What we still don’t know about COVID vaccines after the UK approved Pfizer-BioNTech candidate for emergency use

The UK government has authorized emergency use of the COVID-19 vaccine, developed by Pfizer Inc. and German BioNTech SE partner, with some fanfare on Wednesday, but experts warn that the news does not mean the pandemic is nearing its end.

The UK plans to start vaccinating front workers as early as next week, but many hurdles remain. The vaccine should be stored at minus 94 degrees Fahrenheit and transported to the UK from a facility in Belgium.

Matt Hancock, the UK Minister for Health, acknowledged that this would be a challenge but did not provide details on how to deal with it. Prime Minister Boris Johnson also acknowledged that we face a “huge logistical challenge”.

The initial dose is expected to contain about 800,000 doses, which is enough to vaccinate only half of people, as this is a two-dose treatment.

“The fact that this EU product is so good that Britain has approved it so quickly shows that European and international cooperation is the best in this crisis.”

– Jens Spahn, German Minister for Health

The UK’s National Health Service employs around 1.5 million people, according to the Nuffield Trust Health Brain Trust, making it the largest employer in the country and one of the largest employers worldwide. The total population of the UK is around 67 million.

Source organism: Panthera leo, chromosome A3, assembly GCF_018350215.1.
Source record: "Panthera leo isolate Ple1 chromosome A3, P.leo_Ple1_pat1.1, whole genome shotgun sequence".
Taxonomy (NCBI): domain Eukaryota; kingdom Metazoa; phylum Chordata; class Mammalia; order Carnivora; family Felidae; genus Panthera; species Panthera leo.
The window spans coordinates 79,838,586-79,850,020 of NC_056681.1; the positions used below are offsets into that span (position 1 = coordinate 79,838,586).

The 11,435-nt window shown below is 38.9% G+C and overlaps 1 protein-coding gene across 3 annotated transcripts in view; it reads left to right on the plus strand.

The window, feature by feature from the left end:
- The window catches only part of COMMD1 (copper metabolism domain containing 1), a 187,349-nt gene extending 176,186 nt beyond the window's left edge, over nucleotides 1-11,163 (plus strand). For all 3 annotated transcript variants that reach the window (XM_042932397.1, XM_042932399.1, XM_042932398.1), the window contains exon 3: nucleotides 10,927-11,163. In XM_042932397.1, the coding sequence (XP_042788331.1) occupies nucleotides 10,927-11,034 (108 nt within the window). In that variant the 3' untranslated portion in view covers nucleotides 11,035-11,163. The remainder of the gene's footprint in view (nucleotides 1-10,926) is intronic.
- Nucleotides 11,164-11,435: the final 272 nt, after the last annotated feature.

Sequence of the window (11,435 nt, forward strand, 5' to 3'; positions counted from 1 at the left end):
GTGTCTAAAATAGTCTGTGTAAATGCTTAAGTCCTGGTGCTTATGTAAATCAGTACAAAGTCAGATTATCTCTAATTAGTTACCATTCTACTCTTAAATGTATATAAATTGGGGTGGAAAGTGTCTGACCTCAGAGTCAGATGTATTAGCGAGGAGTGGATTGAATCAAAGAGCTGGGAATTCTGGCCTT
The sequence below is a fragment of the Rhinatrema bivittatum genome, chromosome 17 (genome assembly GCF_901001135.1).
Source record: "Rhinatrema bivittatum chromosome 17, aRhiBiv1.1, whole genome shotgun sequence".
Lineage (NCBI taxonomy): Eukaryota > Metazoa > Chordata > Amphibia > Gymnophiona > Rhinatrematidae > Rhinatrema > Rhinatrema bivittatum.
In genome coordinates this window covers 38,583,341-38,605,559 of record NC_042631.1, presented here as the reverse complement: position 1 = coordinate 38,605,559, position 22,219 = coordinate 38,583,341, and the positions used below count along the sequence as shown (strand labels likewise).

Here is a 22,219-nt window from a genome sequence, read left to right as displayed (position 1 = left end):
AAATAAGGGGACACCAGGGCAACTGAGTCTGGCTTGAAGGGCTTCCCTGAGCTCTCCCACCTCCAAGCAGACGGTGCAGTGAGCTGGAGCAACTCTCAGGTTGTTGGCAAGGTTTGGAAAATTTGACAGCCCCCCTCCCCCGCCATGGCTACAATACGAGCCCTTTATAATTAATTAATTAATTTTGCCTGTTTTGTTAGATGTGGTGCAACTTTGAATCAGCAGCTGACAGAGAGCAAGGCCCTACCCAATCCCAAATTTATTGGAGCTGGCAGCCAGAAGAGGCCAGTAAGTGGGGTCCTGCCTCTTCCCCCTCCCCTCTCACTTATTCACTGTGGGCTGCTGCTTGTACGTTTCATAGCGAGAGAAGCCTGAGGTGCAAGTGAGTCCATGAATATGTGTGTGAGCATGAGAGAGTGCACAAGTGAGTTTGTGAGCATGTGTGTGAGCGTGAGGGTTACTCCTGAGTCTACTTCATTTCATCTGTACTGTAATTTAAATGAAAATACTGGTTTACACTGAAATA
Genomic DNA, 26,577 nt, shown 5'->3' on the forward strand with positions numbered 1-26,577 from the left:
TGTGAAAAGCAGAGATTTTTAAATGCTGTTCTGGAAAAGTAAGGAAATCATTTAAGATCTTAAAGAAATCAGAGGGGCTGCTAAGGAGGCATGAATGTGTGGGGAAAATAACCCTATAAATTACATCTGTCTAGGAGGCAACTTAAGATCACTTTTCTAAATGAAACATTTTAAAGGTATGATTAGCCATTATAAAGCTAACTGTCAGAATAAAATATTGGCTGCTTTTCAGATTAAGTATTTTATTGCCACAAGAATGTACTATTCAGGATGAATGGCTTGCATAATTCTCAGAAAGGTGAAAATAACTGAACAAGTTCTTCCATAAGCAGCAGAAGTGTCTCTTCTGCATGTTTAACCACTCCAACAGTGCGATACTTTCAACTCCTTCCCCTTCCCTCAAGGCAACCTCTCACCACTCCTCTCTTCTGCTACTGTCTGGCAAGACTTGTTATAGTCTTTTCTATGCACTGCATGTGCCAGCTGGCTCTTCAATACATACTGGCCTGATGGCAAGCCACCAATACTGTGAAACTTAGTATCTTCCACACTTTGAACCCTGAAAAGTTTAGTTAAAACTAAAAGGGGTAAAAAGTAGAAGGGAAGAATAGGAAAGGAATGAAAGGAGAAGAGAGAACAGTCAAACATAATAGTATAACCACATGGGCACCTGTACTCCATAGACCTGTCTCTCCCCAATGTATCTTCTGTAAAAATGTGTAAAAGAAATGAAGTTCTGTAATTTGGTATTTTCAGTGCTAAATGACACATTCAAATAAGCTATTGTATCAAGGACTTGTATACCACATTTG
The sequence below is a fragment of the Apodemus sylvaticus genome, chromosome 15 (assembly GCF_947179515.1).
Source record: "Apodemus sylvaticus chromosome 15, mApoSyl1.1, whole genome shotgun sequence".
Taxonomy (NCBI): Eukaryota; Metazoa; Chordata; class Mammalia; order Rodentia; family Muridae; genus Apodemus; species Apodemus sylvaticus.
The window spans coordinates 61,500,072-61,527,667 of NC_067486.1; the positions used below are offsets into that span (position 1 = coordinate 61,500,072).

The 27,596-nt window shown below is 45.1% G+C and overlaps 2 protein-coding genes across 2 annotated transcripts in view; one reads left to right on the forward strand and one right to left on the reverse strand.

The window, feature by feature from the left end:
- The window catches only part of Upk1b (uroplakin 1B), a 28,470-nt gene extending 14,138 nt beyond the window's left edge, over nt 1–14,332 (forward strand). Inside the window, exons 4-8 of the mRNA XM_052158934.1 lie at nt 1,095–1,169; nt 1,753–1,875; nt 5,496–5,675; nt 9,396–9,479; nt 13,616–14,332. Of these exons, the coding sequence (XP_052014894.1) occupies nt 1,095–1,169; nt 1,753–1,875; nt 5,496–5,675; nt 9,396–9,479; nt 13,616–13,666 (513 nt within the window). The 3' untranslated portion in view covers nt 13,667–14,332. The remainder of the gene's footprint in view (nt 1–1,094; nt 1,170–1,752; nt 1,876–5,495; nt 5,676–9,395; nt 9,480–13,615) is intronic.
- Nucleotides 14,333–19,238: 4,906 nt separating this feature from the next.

Hancock suggested that rapid licensing be possible “because of Brexit”, the UK got rid of the perceived bureaucracy associated with the European Union, which is in the process of leaving.

But, as German Health Minister Jens Spahn pointed out, the vaccine was developed jointly by a German company, using European Union funds, and an American company.

“The fact that this EU product is so good that Britain has approved it so quickly shows that European and international cooperation is the best in this crisis,” Spahn told reporters in a briefing on Wednesday.

The vaccine itself is still in Phase 3 trials, and participants in such trials are expected to be monitored for several years. Vaccines usually take years to develop because they need a lot of safety data to ensure that they do not have harmful side effects.

See now: Dr. Atul Gawande at COVID-19: “It’s never too late to save another 100,000 lives”

The COVID-19 epidemic has mobilized pharmaceutical companies, biotechnologies and health agencies to act quickly to find vaccines and therapies and use new technologies to speed up the process. Pfizer and BioNTech PFE,
+ 3.52%

+ 6.21%
The vaccine was developed in a record ten months.

The Pfizer and BioNTech vaccines are messenger ribonucleic acids or mRNA vaccines that send a message to cells and urge them to create proteins that can elicit an immune response. Although we have high hopes for the technology, mRNA products have not been licensed in the U.S. for any indication.

See now:AstraZeneca COVID-19 vaccination data do not affect Wall Street analysts with clinical trial efficacy

Pfizer and BioNTech have not yet made the data from the late-stage study fully available to the public, but claimed that analysis of the early data showed that the vaccine appeared to be 95% effective and safe. However, the initial data were for only 170 adult volunteers in a study of almost 44,000 people, of whom only eight received the vaccine and the remaining 162 received the placebo.